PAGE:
Better times await fixed-income seekers

With interest rates bottoming out and the economy picking up, opportunities for higher returns may open up

February 28, 2021 11:08 pm | Updated 11:08 pm IST

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Business risk and professional strategy profit concept - businessman walks big arrow as tightrope walker - isometric conceptual illustration for banner or poster

The spotlight has been on stock markets since the Budget presentation and subsequent stock swings have given palpitations to the adventurous. But this Budget had some significant signals for fixed income investors too, which have flown under the radar. If you’re a safety-seeking investor, you may have to rethink your choices.

What’s changed

If the last six years have been good to Indian equity investors, they’ve been very unkind to investors looking for assured returns. Between January 2015 and May 2020, Monetary Policy Committee (MPC) steadily pruned its policy rate from 8% to 4%.

In the past year, the RBI has pumped ample liquidity into the system to keep interest rates low in a bid to revive the sluggish economy.

This has meant three things for fixed income investors. Investors in bank fixed deposits (FDs) have seen a sharp decline in interest rates over the six-year period. Rates on 1-3-year FDs, that hovered at 8.5-8.75% in 2014-15, are now at 4.9-5.5%.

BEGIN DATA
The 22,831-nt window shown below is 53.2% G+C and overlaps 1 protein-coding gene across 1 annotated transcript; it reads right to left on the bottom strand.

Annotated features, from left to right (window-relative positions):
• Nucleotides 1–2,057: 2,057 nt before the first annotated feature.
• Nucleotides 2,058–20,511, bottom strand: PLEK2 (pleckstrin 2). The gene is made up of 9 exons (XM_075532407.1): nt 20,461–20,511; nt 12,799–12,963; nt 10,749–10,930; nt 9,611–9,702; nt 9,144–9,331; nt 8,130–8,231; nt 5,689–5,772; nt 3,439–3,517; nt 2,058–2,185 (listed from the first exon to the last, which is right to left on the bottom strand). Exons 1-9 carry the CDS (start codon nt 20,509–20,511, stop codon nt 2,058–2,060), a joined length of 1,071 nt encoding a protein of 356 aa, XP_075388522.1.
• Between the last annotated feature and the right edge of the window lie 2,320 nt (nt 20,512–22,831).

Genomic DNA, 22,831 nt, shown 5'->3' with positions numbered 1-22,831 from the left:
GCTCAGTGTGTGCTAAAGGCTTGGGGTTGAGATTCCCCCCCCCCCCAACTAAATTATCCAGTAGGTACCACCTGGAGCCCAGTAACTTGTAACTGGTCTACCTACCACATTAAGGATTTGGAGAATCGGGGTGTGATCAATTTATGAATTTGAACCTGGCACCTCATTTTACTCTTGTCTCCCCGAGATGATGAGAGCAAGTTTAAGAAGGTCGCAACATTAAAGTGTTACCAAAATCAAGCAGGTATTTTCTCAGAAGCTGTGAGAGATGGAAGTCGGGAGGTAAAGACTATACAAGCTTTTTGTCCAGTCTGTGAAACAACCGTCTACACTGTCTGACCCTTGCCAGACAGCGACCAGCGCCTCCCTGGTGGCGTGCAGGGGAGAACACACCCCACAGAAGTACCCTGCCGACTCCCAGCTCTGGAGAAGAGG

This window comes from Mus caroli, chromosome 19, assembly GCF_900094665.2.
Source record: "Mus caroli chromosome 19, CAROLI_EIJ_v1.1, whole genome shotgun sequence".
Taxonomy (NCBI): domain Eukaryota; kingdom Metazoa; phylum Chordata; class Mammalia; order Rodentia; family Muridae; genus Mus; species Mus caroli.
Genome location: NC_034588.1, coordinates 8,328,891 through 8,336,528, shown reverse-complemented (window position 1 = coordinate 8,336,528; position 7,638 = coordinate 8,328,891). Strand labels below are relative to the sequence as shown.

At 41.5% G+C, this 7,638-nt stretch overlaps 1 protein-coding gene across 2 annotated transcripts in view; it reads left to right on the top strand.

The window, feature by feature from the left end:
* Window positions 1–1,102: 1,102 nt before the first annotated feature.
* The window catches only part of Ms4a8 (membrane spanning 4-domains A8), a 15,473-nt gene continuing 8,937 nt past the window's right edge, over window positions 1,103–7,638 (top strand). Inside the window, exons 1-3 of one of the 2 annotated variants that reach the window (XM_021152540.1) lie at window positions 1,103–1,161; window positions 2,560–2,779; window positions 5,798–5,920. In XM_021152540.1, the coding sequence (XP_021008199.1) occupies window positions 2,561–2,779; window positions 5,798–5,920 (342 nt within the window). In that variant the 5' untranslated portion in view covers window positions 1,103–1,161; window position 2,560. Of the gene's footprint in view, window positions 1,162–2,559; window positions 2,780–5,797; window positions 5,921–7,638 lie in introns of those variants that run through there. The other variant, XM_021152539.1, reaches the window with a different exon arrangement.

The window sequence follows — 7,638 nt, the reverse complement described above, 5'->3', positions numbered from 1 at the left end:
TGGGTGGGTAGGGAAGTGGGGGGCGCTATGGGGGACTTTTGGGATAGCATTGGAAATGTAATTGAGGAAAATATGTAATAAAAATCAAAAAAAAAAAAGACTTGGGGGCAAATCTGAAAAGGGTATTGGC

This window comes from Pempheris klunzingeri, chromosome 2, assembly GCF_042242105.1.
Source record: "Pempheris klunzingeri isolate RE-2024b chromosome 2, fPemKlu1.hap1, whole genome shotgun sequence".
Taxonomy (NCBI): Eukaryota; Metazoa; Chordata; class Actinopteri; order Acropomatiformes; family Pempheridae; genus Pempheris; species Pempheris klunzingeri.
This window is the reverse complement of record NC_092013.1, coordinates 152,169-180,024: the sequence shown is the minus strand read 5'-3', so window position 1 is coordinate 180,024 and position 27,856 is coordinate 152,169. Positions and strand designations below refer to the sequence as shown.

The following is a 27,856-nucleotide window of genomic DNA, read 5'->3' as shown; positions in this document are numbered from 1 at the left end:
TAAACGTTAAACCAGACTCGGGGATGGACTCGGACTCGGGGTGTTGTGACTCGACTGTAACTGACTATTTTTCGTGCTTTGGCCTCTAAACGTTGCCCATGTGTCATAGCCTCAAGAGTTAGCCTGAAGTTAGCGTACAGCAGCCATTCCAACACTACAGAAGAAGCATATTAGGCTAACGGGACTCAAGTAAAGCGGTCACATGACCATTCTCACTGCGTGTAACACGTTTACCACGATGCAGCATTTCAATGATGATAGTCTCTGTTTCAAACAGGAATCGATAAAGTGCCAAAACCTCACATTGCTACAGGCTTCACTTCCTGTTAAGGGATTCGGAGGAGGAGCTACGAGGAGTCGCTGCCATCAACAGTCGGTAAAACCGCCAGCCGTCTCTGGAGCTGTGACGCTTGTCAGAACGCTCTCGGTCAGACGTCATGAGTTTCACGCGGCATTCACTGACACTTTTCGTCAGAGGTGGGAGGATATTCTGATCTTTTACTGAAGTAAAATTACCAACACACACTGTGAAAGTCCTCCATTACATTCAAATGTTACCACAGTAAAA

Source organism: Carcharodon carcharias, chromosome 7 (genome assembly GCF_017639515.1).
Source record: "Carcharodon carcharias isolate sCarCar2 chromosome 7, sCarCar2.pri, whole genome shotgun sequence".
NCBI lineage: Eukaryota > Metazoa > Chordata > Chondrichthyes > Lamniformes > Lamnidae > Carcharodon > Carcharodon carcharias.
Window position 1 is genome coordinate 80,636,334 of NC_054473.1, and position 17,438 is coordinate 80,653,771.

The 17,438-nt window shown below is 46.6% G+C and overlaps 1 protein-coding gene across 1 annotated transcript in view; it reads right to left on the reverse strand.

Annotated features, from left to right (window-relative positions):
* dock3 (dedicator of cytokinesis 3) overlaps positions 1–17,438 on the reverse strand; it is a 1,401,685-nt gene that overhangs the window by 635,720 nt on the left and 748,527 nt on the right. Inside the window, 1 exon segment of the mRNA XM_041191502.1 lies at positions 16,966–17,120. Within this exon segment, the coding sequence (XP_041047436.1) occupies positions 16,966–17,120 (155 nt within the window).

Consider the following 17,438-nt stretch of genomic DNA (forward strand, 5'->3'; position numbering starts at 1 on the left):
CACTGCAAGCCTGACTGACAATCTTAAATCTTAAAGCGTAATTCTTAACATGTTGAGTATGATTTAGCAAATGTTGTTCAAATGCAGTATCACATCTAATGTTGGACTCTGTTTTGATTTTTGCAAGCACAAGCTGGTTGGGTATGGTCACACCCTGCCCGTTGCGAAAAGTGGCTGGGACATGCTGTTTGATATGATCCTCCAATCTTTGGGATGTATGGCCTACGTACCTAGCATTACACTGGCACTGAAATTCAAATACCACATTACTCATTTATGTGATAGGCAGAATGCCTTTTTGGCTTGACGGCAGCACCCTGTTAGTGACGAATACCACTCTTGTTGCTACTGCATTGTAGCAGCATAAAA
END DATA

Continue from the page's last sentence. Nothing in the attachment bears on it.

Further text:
Interest rates on small savings schemes (SSS), which are pegged to market yields and reset at the beginning of every quarter, have seen a decline too, but not to the same extent as bank FDs.

Rates on 1-5-year post office time deposits were at 8.4-8.5% in April 2015 and are at 5.5-6.7% now.

Debt mutual fund (MF) investors have pocketed handsome returns in the last six years because such funds make returns from bond-price gains and not just from interest receipts.

When interest rates in the economy fall, prices of older bonds with higher rates soar in the market because they are much in demand.

For debt MF holders, bond-price gains have more than made up for lower interest accruals. As long-term bonds react more to rate changes, categories such as gilt, long-duration and dynamic bond funds delivered CAGRs of 8-10% in the five years from FY15 to FY21.

Set for reversal

But, with interest rates falling to their lowest levels in more than two decades over the past year, there are signs that the rate cycle may be due for a reversal.

Rising consumer price inflation since April 2020 has made it tough for the MPC to cut rates further, since May 2020. With the economy recovering faster-than-expected from COVID-19, there’s pressure on RBI to normalise the excess liquidity it has been pumping into the markets. While these factors set the stage for interest rates to bottom out, the Budget may have provided the trigger for them to finally move up.

In a marked shift from the past, the government, in this Budget, has announced that it would allow the fiscal deficit to shoot up to 9.5% in FY21 and remain at 6.8% in FY22. It also plans to continue with deficits above 4.5% until FY26, to stimulate the economy. It has indicated that it would review the 3% fiscal deficit target set in the FRBM Act, too.